LIM domain binding proteins 1 and 2 have different oligomeric states.

Research paper by Arwen J AJ Cross, Cy M CM Jeffries, Jill J Trewhella, Jacqueline M JM Matthews

Indexed on: 13 Apr '10Published on: 13 Apr '10Published in: Journal of Molecular Biology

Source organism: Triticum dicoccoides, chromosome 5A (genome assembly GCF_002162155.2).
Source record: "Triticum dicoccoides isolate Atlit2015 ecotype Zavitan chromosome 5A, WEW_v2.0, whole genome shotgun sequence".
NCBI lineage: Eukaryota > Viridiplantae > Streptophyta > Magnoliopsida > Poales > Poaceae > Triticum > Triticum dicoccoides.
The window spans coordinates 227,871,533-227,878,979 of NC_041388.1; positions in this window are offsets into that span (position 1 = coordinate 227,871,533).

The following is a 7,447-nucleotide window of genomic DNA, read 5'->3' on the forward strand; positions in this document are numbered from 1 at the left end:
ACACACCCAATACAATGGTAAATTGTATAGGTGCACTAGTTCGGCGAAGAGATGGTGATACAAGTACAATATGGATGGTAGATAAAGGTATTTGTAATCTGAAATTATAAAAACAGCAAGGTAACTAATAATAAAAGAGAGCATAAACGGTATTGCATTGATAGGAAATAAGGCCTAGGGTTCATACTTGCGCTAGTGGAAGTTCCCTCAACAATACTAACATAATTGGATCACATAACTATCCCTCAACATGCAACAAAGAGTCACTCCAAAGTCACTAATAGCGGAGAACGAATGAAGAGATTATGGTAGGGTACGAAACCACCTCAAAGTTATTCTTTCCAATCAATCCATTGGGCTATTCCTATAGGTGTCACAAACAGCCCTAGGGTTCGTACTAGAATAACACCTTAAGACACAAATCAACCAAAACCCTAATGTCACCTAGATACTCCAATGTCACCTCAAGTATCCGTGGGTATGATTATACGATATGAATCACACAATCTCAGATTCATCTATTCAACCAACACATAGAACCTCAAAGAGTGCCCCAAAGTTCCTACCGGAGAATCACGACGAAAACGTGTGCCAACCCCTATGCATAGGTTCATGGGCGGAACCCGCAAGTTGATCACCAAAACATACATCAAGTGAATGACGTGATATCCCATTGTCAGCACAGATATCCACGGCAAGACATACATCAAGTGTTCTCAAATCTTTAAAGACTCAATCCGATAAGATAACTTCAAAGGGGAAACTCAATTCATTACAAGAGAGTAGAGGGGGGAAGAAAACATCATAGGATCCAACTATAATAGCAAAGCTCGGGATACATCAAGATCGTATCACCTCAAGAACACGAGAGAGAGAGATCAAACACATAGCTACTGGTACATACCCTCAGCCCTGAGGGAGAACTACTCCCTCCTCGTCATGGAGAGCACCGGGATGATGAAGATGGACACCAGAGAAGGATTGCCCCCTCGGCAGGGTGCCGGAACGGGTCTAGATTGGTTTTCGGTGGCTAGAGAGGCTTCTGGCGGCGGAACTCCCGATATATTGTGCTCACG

LIM domain binding (Ldb) proteins are important regulators of LIM homeodomain and LIM-only proteins that specify cell fate in many different tissues. An essential feature of these proteins is the ability to self-associate, but there have been no studies that characterise the nature of this self-association. We have used deletion mutagenesis with yeast two-hybrid analysis to define the minimal self-association domains of Ldb1 and Ldb2 as residues 14-200 and 21-197, respectively. We then used a range of different biophysical methods, including sedimentation equilibrium and small-angle X-ray scattering to show that Ldb1(14-200) forms a trimer and Ldb2(21-197) undergoes a monomer-tetramer-octamer equilibrium, where the association in each case is of moderate affinity ( approximately 10(5) M(-1)). These modes of association represent a clear physical difference between these two proteins that otherwise appear to have very similar properties. The levels of association are more complex than previously assumed and emphasise roles of avidity and DNA looping in transcriptional regulation by Ldb1/LIM protein complexes. The abilities of Ldb1 and Ldb2 to form trimers and higher oligomers, respectively, should be considered in models of transcriptional regulation by Ldb1-containing complexes in a wide range of biological processes.